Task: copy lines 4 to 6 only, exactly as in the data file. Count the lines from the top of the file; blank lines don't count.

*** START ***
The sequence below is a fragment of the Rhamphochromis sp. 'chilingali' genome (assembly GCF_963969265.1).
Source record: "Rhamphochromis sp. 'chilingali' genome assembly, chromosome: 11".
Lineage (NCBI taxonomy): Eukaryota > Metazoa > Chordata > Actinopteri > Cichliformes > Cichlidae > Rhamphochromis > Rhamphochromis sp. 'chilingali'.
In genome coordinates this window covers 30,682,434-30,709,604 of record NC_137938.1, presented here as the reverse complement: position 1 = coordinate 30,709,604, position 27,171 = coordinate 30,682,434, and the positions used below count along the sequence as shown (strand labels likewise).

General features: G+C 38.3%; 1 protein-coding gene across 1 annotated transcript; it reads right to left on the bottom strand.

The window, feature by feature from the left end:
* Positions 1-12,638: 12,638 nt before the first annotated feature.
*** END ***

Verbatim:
In genome coordinates this window covers 30,682,434-30,709,604 of record NC_137938.1, presented here as the reverse complement: position 1 = coordinate 30,709,604, position 27,171 = coordinate 30,682,434, and the positions used below count along the sequence as shown (strand labels likewise).

General features: G+C 38.3%; 1 protein-coding gene across 1 annotated transcript; it reads right to left on the bottom strand.

The window, feature by feature from the left end: